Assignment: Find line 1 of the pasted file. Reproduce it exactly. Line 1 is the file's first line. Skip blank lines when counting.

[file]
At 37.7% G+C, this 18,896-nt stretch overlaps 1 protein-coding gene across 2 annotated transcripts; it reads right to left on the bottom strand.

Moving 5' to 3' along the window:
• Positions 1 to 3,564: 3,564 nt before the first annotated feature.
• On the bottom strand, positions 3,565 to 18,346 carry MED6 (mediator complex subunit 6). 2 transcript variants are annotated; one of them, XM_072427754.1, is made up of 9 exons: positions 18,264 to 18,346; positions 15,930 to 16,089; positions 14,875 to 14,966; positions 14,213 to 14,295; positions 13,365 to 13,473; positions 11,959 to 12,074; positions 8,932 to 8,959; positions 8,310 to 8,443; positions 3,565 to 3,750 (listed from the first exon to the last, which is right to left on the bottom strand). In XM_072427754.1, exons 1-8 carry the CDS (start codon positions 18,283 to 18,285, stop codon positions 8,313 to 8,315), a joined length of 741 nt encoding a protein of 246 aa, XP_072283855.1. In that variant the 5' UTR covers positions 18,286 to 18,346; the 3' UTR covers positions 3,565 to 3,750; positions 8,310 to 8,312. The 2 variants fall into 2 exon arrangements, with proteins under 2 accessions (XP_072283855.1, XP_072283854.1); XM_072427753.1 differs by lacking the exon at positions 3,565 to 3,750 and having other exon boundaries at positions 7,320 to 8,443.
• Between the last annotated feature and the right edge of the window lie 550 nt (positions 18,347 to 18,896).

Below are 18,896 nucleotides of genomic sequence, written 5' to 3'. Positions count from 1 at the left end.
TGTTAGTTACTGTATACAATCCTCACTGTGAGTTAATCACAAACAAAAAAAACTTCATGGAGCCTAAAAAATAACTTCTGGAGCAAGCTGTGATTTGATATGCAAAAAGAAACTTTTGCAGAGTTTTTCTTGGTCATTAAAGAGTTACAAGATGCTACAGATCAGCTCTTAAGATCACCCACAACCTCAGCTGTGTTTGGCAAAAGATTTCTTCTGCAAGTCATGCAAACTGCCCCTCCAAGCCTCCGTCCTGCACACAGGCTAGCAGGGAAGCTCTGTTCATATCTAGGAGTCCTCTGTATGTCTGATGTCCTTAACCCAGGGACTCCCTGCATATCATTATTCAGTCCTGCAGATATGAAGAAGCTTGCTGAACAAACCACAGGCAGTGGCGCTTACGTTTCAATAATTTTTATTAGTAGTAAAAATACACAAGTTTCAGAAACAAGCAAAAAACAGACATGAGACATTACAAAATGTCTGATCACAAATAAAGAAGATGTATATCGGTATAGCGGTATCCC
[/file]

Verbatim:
At 37.7% G+C, this 18,896-nt stretch overlaps 1 protein-coding gene across 2 annotated transcripts; it reads right to left on the bottom strand.